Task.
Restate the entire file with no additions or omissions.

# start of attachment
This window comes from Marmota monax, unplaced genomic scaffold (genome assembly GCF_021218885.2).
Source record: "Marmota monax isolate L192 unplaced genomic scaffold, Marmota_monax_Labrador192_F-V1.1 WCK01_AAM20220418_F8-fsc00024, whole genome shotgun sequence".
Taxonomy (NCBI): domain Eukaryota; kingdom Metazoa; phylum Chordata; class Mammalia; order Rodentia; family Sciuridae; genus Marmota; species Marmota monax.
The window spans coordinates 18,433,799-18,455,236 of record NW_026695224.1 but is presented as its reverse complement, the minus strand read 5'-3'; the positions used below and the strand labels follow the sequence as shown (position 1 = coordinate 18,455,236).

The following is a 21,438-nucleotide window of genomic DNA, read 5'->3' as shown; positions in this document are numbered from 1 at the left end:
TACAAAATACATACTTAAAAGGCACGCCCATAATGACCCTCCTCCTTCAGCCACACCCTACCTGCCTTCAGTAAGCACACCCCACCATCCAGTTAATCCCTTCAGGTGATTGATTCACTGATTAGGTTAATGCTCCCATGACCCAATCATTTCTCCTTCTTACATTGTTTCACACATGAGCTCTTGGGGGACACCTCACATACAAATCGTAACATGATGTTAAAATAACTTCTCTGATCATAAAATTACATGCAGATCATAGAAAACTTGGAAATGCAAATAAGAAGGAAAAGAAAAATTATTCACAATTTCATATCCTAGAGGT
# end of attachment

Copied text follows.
This window comes from Marmota monax, unplaced genomic scaffold (genome assembly GCF_021218885.2).
Source record: "Marmota monax isolate L192 unplaced genomic scaffold, Marmota_monax_Labrador192_F-V1.1 WCK01_AAM20220418_F8-fsc00024, whole genome shotgun sequence".
Taxonomy (NCBI): domain Eukaryota; kingdom Metazoa; phylum Chordata; class Mammalia; order Rodentia; family Sciuridae; genus Marmota; species Marmota monax.
The window spans coordinates 18,433,799-18,455,236 of record NW_026695224.1 but is presented as its reverse complement, the minus strand read 5'-3'; the positions used below and the strand labels follow the sequence as shown (position 1 = coordinate 18,455,236).

The following is a 21,438-nucleotide window of genomic DNA, read 5'->3' as shown; positions in this document are numbered from 1 at the left end:
TACAAAATACATACTTAAAAGGCACGCCCATAATGACCCTCCTCCTTCAGCCACACCCTACCTGCCTTCAGTAAGCACACCCCACCATCCAGTTAATCCCTTCAGGTGATTGATTCACTGATTAGGTTAATGCTCCCATGACCCAATCATTTCTCCTTCTTACATTGTTTCACACATGAGCTCTTGGGGGACACCTCACATACAAATCGTAACATGATGTTAAAATAACTTCTCTGATCATAAAATTACATGCAGATCATAGAAAACTTGGAAATGCAAATAAGAAGGAAAAGAAAAATTATTCACAATTTCATATCCTAGAGGT